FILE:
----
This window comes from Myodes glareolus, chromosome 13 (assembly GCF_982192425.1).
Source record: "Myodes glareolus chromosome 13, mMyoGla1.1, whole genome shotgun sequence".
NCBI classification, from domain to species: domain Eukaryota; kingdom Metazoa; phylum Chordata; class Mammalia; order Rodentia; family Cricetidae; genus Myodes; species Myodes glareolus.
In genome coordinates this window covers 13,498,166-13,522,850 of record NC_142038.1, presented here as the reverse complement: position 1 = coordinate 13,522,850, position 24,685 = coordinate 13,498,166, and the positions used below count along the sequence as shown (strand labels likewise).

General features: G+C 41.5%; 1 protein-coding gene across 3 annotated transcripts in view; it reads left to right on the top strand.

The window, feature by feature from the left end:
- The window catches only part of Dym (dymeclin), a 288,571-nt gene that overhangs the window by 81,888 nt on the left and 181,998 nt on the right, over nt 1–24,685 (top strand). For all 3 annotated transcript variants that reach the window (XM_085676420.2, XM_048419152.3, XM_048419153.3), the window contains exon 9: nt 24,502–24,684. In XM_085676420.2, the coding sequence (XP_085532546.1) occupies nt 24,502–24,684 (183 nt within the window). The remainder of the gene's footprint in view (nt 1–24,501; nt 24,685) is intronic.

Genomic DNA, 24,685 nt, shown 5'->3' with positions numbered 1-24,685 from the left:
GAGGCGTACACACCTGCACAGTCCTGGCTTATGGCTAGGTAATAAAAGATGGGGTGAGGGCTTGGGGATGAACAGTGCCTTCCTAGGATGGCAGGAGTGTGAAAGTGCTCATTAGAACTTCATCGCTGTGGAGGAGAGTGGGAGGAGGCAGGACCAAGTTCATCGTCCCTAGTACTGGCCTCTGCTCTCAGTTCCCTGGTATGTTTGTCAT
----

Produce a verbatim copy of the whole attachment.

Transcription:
This window comes from Myodes glareolus, chromosome 13 (assembly GCF_982192425.1).
Source record: "Myodes glareolus chromosome 13, mMyoGla1.1, whole genome shotgun sequence".
NCBI classification, from domain to species: domain Eukaryota; kingdom Metazoa; phylum Chordata; class Mammalia; order Rodentia; family Cricetidae; genus Myodes; species Myodes glareolus.
In genome coordinates this window covers 13,498,166-13,522,850 of record NC_142038.1, presented here as the reverse complement: position 1 = coordinate 13,522,850, position 24,685 = coordinate 13,498,166, and the positions used below count along the sequence as shown (strand labels likewise).

General features: G+C 41.5%; 1 protein-coding gene across 3 annotated transcripts in view; it reads left to right on the top strand.

The window, feature by feature from the left end:
- The window catches only part of Dym (dymeclin), a 288,571-nt gene that overhangs the window by 81,888 nt on the left and 181,998 nt on the right, over nt 1–24,685 (top strand). For all 3 annotated transcript variants that reach the window (XM_085676420.2, XM_048419152.3, XM_048419153.3), the window contains exon 9: nt 24,502–24,684. In XM_085676420.2, the coding sequence (XP_085532546.1) occupies nt 24,502–24,684 (183 nt within the window). The remainder of the gene's footprint in view (nt 1–24,501; nt 24,685) is intronic.

Genomic DNA, 24,685 nt, shown 5'->3' with positions numbered 1-24,685 from the left:
GAGGCGTACACACCTGCACAGTCCTGGCTTATGGCTAGGTAATAAAAGATGGGGTGAGGGCTTGGGGATGAACAGTGCCTTCCTAGGATGGCAGGAGTGTGAAAGTGCTCATTAGAACTTCATCGCTGTGGAGGAGAGTGGGAGGAGGCAGGACCAAGTTCATCGTCCCTAGTACTGGCCTCTGCTCTCAGTTCCCTGGTATGTTTGTCAT